The ANRF Plan Has Got Off on the Wrong Foot


07:29 AM

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The ANRF Plan Has Got Off on the Wrong Foot Blog Image

Why in News?

  • In 2023, the Indian Parliament passed the Anusandhan National Research Foundation (ANRF) Bill, a landmark move aimed at revitalising research in India, particularly within its universities and colleges.
  • This initiative seeks to develop an environment where academic research can flourish free from bureaucratic constraints, bolstered by enhanced funding and collaboration with industry partners.
  • Despite the promise, the initial steps of the ANRF have revealed significant shortcomings, particularly in its governance structure and representation.
  • Therefore, it is important to delve into these challenges and outlines the necessary reforms to fulfil the ANRF's ambitious vision.

Objectives of the ANRF

  • Enhancing Research Infrastructure
    • This includes upgrading laboratories, providing access to advanced research tools, and creating an environment conducive to high-quality research.
    • The foundation is particularly focused on state universities, where the majority of Indian students are enrolled, recognising that these institutions have traditionally been underfunded and lack the necessary resources to conduct cutting-edge research.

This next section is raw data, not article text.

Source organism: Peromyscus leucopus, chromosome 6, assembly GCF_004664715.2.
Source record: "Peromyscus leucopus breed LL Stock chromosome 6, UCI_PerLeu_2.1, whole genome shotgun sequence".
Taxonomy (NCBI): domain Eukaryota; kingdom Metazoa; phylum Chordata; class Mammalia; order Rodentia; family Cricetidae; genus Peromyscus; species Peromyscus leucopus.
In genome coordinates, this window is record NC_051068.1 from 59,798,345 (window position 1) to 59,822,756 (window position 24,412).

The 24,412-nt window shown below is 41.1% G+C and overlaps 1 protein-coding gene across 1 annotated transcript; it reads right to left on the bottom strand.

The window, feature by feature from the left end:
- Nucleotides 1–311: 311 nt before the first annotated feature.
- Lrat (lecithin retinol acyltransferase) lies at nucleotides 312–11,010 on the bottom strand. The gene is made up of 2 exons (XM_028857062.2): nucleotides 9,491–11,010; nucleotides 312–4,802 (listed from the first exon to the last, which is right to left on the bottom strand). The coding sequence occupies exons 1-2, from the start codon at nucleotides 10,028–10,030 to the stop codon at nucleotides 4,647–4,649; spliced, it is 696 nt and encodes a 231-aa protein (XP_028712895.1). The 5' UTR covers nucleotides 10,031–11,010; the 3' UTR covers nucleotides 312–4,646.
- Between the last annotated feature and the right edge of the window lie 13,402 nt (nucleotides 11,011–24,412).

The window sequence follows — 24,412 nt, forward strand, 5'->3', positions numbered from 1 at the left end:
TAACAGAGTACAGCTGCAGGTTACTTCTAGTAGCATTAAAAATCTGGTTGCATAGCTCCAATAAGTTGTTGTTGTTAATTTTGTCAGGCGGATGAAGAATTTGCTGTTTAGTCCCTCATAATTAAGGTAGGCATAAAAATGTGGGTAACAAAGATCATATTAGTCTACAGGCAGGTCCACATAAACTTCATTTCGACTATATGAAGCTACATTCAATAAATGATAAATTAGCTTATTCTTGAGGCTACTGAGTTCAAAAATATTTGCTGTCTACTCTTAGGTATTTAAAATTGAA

• Reducing Bureaucratic Hurdles
    • A major objective of the ANRF is to create a more efficient and less bureaucratic system for research funding and administration.
    • The traditional processes involved in securing research grants in India have been criticised for being slow and cumbersome, often stifling innovation.
    • The ANRF seeks to streamline these processes, making it easier and faster for researchers to obtain the necessary funding and support for their projects.
  • Fostering Industry-Academia Collaboration
    • Another critical goal is to enhance collaboration between academic institutions and industry.